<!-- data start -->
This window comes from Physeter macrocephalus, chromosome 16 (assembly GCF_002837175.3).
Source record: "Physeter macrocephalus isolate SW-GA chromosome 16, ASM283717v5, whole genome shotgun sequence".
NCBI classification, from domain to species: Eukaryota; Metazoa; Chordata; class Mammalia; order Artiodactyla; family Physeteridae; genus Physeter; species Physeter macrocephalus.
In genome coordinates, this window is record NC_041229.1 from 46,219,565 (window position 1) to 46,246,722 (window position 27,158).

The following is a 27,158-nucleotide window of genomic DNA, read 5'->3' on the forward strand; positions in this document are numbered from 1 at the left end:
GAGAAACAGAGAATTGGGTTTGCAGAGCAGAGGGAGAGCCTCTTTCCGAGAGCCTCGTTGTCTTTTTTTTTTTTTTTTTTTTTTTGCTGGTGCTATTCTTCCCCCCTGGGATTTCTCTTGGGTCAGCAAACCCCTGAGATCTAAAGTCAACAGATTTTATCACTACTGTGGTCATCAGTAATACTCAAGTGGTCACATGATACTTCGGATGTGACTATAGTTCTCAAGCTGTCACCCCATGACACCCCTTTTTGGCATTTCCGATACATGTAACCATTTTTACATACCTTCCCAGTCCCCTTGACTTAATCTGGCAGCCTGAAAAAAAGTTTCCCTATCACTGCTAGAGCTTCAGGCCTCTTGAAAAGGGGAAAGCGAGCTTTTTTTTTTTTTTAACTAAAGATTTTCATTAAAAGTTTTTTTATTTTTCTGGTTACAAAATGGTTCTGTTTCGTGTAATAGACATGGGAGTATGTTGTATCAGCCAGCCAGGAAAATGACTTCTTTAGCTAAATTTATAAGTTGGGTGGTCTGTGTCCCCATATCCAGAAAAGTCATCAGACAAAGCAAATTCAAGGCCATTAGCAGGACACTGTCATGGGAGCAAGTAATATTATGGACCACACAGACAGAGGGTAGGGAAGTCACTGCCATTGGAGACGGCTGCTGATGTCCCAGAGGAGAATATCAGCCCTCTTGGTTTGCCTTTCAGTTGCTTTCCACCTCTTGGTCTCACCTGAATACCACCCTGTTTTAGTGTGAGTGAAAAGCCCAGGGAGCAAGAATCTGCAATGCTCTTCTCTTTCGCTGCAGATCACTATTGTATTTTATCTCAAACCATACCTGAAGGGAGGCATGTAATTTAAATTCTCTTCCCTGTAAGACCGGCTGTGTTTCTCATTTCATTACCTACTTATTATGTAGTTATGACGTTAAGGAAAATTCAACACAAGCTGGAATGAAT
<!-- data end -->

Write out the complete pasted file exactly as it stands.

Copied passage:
This window comes from Physeter macrocephalus, chromosome 16 (assembly GCF_002837175.3).
Source record: "Physeter macrocephalus isolate SW-GA chromosome 16, ASM283717v5, whole genome shotgun sequence".
NCBI classification, from domain to species: Eukaryota; Metazoa; Chordata; class Mammalia; order Artiodactyla; family Physeteridae; genus Physeter; species Physeter macrocephalus.
In genome coordinates, this window is record NC_041229.1 from 46,219,565 (window position 1) to 46,246,722 (window position 27,158).

The following is a 27,158-nucleotide window of genomic DNA, read 5'->3' on the forward strand; positions in this document are numbered from 1 at the left end:
GAGAAACAGAGAATTGGGTTTGCAGAGCAGAGGGAGAGCCTCTTTCCGAGAGCCTCGTTGTCTTTTTTTTTTTTTTTTTTTTTTTGCTGGTGCTATTCTTCCCCCCTGGGATTTCTCTTGGGTCAGCAAACCCCTGAGATCTAAAGTCAACAGATTTTATCACTACTGTGGTCATCAGTAATACTCAAGTGGTCACATGATACTTCGGATGTGACTATAGTTCTCAAGCTGTCACCCCATGACACCCCTTTTTGGCATTTCCGATACATGTAACCATTTTTACATACCTTCCCAGTCCCCTTGACTTAATCTGGCAGCCTGAAAAAAAGTTTCCCTATCACTGCTAGAGCTTCAGGCCTCTTGAAAAGGGGAAAGCGAGCTTTTTTTTTTTTTTAACTAAAGATTTTCATTAAAAGTTTTTTTATTTTTCTGGTTACAAAATGGTTCTGTTTCGTGTAATAGACATGGGAGTATGTTGTATCAGCCAGCCAGGAAAATGACTTCTTTAGCTAAATTTATAAGTTGGGTGGTCTGTGTCCCCATATCCAGAAAAGTCATCAGACAAAGCAAATTCAAGGCCATTAGCAGGACACTGTCATGGGAGCAAGTAATATTATGGACCACACAGACAGAGGGTAGGGAAGTCACTGCCATTGGAGACGGCTGCTGATGTCCCAGAGGAGAATATCAGCCCTCTTGGTTTGCCTTTCAGTTGCTTTCCACCTCTTGGTCTCACCTGAATACCACCCTGTTTTAGTGTGAGTGAAAAGCCCAGGGAGCAAGAATCTGCAATGCTCTTCTCTTTCGCTGCAGATCACTATTGTATTTTATCTCAAACCATACCTGAAGGGAGGCATGTAATTTAAATTCTCTTCCCTGTAAGACCGGCTGTGTTTCTCATTTCATTACCTACTTATTATGTAGTTATGACGTTAAGGAAAATTCAACACAAGCTGGAATGAAT